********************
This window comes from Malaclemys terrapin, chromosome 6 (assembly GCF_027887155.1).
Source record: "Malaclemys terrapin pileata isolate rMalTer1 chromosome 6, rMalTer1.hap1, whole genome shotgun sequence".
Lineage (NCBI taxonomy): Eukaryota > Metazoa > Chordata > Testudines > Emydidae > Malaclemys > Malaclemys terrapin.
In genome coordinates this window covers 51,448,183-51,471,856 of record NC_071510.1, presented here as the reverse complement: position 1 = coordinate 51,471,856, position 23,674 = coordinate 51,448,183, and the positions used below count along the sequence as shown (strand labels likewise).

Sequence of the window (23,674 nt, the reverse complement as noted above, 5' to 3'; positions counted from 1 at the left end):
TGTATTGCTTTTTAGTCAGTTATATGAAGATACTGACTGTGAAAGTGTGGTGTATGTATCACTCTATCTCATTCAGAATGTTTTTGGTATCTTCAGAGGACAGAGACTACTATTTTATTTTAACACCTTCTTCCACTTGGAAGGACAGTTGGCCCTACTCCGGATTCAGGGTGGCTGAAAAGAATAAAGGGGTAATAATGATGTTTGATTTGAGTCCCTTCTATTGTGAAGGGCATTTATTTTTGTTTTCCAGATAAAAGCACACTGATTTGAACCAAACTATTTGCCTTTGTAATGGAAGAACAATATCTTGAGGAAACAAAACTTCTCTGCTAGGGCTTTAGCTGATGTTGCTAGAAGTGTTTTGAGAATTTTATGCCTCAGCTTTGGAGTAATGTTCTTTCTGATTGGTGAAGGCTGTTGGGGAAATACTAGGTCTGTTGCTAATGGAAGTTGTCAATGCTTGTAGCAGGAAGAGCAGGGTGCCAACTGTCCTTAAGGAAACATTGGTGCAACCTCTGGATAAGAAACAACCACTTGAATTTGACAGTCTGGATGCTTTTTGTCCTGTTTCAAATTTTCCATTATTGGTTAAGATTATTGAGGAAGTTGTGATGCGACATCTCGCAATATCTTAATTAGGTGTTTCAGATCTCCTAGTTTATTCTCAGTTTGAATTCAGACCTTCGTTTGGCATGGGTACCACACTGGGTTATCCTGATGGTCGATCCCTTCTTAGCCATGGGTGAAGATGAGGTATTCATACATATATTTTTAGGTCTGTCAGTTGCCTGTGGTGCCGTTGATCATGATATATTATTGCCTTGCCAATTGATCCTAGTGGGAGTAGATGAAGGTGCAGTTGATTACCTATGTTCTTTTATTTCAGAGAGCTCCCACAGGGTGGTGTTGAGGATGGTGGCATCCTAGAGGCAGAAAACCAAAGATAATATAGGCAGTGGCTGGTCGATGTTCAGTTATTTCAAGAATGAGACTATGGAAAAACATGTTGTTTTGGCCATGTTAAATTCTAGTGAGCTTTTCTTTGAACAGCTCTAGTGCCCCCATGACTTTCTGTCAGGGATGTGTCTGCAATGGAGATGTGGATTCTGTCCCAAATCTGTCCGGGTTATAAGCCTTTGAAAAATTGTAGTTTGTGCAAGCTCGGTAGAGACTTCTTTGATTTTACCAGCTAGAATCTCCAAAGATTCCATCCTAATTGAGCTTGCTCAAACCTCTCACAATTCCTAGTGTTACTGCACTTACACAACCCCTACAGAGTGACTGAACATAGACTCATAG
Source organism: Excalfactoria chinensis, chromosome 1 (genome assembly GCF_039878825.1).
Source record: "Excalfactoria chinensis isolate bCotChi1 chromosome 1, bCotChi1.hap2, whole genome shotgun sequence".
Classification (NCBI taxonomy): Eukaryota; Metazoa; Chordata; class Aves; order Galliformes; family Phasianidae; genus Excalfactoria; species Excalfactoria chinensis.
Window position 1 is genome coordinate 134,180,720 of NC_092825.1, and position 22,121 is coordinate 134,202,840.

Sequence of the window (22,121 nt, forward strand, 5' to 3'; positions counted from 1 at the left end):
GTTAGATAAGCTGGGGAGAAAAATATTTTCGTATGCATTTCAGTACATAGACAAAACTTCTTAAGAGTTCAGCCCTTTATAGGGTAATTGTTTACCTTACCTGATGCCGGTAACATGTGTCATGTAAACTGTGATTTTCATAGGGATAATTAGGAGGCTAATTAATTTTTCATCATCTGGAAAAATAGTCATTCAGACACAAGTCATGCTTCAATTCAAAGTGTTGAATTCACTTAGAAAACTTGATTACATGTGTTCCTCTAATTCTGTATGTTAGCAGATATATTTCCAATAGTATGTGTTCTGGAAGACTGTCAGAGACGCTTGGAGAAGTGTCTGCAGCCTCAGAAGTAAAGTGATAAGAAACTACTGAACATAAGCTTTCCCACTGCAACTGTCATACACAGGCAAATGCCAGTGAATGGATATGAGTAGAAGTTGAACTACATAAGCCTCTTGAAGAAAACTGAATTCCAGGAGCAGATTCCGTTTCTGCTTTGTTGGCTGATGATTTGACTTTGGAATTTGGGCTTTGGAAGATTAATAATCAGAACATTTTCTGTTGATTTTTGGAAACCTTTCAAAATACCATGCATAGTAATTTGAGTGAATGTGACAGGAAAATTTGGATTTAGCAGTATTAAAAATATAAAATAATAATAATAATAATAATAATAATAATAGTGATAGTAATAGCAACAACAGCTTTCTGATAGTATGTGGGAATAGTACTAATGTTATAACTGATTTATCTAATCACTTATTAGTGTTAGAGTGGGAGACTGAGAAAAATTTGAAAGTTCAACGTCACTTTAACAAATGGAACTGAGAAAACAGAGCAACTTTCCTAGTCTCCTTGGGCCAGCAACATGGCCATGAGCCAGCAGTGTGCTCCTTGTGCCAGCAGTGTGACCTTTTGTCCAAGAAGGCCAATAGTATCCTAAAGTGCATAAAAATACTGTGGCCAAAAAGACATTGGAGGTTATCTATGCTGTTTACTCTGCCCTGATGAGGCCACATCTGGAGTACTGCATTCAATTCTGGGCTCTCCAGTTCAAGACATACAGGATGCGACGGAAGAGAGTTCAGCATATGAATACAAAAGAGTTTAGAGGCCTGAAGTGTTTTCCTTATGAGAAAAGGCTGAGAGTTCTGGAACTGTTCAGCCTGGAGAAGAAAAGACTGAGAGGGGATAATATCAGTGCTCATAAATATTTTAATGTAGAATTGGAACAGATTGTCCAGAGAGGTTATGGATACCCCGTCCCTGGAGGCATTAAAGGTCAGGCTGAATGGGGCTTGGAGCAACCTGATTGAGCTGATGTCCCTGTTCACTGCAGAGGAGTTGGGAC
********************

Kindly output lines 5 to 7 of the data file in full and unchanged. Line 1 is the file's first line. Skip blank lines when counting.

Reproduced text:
Sequence of the window (23,674 nt, the reverse complement as noted above, 5' to 3'; positions counted from 1 at the left end):
TGTATTGCTTTTTAGTCAGTTATATGAAGATACTGACTGTGAAAGTGTGGTGTATGTATCACTCTATCTCATTCAGAATGTTTTTGGTATCTTCAGAGGACAGAGACTACTATTTTATTTTAACACCTTCTTCCACTTGGAAGGACAGTTGGCCCTACTCCGGATTCAGGGTGGCTGAAAAGAATAAAGGGGTAATAATGATGTTTGATTTGAGTCCCTTCTATTGTGAAGGGCATTTATTTTTGTTTTCCAGATAAAAGCACACTGATTTGAACCAAACTATTTGCCTTTGTAATGGAAGAACAATATCTTGAGGAAACAAAACTTCTCTGCTAGGGCTTTAGCTGATGTTGCTAGAAGTGTTTTGAGAATTTTATGCCTCAGCTTTGGAGTAATGTTCTTTCTGATTGGTGAAGGCTGTTGGGGAAATACTAGGTCTGTTGCTAATGGAAGTTGTCAATGCTTGTAGCAGGAAGAGCAGGGTGCCAACTGTCCTTAAGGAAACATTGGTGCAACCTCTGGATAAGAAACAACCACTTGAATTTGACAGTCTGGATGCTTTTTGTCCTGTTTCAAATTTTCCATTATTGGTTAAGATTATTGAGGAAGTTGTGATGCGACATCTCGCAATATCTTAATTAGGTGTTTCAGATCTCCTAGTTTATTCTCAGTTTGAATTCAGACCTTCGTTTGGCATGGGTACCACACTGGGTTATCCTGATGGTCGATCCCTTCTTAGCCATGGGTGAAGATGAGGTATTCATACATATATTTTTAGGTCTGTCAGTTGCCTGTGGTGCCGTTGATCATGATATATTATTGCCTTGCCAATTGATCCTAGTGGGAGTAGATGAAGGTGCAGTTGATTACCTATGTTCTTTTATTTCAGAGAGCTCCCACAGGGTGGTGTTGAGGATGGTGGCATCCTAGAGGCAGAAAACCAAAGATAATATAGGCAGTGGCTGGTCGATGTTCAGTTATTTCAAGAATGAGACTATGGAAAAACATGTTGTTTTGGCCATGTTAAATTCTAGTGAGCTTTTCTTTGAACAGCTCTAGTGCCCCCATGACTTTCTGTCAGGGATGTGTCTGCAATGGAGATGTGGATTCTGTCCCAAATCTGTCCGGGTTATAAGCCTTTGAAAAATTGTAGTTTGTGCAAGCTCGGTAGAGACTTCTTTGATTTTACCAGCTAGAATCTCCAAAGATTCCATCCTAATTGAGCTTGCTCAAACCTCTCACAATTCCTAGTGTTACTGCACTTACACAACCCCTACAGAGTGACTGAACATAGACTCATAG
Source organism: Excalfactoria chinensis, chromosome 1 (genome assembly GCF_039878825.1).